“We have a seasonal fresh cherry program and started with a year-round frozen cherry program in 2013,” says Julie McLachlan with Jealous Fruits. “For our fresh program, we have a <1 percent defect-in-the-box requirement. Industry wide, up to 15 percent defects is allowed. In the past, we would sell the product with defects as a 2nd grade product, but now we can sell it into our frozen program,” McLachlan added. The percentage of defects varies from year to year and largely depends on the weather. Normally, about 8-10 percent of Jealous Fruits’ crop goes into the frozen segment.
Growing international demand
Demand for frozen cherries has taken off. “It is driven by health benefits, but also versatility of the product,” said McLachlan. People use them in smoothies, as ice cream toppings and eat them as a piece of fruit. What started out within North America, has developed into an important export product in just a few years. Frozen cherries make their way into Thailand, Vietnam and China. “Right now, we are working on a contract with an Australian retailer and just finalized details on a January promotion in Dubai. This will be the first time we are shipping our frozen cherries to Dubai,” shared McLachlan. In North America, the frozen product is shipped in 600 gr. and 1.5 kg. bags. The larger bags primarily make it into club stores similar to Costco and Sam’s Club. For efficiency reasons, the frozen product to offshore markets is shipped in 25 lb. bulk boxes and retailers re-pack it under their own private label into bags between 300 – 600 grams.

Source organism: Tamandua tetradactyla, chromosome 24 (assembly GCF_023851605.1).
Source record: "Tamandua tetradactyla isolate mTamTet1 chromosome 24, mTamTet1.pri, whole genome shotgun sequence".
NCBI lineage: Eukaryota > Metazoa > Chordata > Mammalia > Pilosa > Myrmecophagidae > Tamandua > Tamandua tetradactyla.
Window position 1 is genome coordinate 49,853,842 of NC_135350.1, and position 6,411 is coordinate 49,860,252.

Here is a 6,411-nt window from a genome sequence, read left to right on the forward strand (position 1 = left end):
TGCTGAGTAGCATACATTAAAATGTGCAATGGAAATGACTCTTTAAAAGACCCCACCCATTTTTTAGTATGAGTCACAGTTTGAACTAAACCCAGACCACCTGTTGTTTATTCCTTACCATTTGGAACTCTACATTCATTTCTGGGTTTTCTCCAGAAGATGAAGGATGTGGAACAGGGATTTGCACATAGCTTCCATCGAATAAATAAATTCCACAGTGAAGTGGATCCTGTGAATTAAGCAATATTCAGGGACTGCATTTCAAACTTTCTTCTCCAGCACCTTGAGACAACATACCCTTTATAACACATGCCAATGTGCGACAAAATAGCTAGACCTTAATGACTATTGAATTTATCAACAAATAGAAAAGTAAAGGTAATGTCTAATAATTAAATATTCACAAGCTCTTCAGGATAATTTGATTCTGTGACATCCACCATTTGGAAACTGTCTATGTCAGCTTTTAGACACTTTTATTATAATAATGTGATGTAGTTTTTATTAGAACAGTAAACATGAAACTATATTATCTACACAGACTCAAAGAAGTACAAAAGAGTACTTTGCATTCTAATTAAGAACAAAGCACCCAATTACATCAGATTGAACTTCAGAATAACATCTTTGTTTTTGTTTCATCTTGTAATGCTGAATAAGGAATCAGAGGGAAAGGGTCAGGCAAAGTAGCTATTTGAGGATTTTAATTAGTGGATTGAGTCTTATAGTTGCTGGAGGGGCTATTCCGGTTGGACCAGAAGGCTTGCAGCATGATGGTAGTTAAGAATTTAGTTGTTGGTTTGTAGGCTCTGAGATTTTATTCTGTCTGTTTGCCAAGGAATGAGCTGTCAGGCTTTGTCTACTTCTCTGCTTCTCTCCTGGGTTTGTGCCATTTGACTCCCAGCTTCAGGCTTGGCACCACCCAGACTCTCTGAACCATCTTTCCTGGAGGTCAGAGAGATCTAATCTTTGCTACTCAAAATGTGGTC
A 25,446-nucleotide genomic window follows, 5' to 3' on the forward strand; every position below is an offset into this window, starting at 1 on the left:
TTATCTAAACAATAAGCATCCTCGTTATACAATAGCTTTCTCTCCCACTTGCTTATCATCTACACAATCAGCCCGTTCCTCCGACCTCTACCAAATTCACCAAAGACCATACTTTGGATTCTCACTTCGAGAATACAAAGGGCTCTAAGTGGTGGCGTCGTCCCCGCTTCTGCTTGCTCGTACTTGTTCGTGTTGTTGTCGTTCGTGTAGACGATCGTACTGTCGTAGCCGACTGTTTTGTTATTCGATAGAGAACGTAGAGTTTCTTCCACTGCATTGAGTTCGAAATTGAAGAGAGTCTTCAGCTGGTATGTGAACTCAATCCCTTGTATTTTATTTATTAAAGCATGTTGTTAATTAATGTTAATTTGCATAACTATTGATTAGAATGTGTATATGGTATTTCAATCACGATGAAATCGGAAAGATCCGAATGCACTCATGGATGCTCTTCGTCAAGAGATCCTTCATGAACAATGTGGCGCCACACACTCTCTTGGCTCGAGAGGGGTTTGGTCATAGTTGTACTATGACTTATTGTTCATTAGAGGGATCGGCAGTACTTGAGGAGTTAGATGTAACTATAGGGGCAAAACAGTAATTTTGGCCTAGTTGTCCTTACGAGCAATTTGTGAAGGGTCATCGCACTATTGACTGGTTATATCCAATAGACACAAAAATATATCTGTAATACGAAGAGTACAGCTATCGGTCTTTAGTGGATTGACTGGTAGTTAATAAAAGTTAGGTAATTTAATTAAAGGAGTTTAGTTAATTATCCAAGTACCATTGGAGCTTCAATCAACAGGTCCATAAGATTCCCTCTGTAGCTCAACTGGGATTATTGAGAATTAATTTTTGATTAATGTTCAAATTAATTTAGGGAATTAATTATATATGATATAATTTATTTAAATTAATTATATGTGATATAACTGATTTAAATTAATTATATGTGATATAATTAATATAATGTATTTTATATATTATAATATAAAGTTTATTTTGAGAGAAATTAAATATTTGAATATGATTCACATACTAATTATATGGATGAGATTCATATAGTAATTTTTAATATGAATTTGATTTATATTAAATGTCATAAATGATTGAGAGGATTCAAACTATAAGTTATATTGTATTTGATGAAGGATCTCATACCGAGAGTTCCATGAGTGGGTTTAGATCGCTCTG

Capacity growing from 500,000 to 1 mln. pounds
All Jealous Fruits’ cherries are grown in British Columbia’s Okanagan Valley. The company’s total cherry production amounted to roughly 7 million lbs. in 2016 with the frozen segment accounting for about 500,000 lbs. “Because of new plantings starting to bear fruit, we can process up to 1 million pounds of frozen cherries by 2018,” shared McLachlan. The cherries for the frozen program are processed at a facility in British Columbia. It’s a fully certified facility with state-of-the-art equipment that freezes the cherries through the IQF method.
According to McLachlan, there is no other Canadian company that freezes only its own fruit. Some processors buy fruit from Chile and Turkey to freeze it at a facility in Canada, but the size of the fruit tends to be smaller. “Generally, size ranges from 24-28 millimeters whereas our product is between 26 and 32 mm,” McLachlan shared. “In addition, we pick at full maturity, which results in a high sugar level and full color.” Jealous Fruits packs both its frozen and fresh cherries. “We only pack our own fruit as we stand by our high-quality product. If we would pack for outside growers, it would be difficult to guarantee the quality.”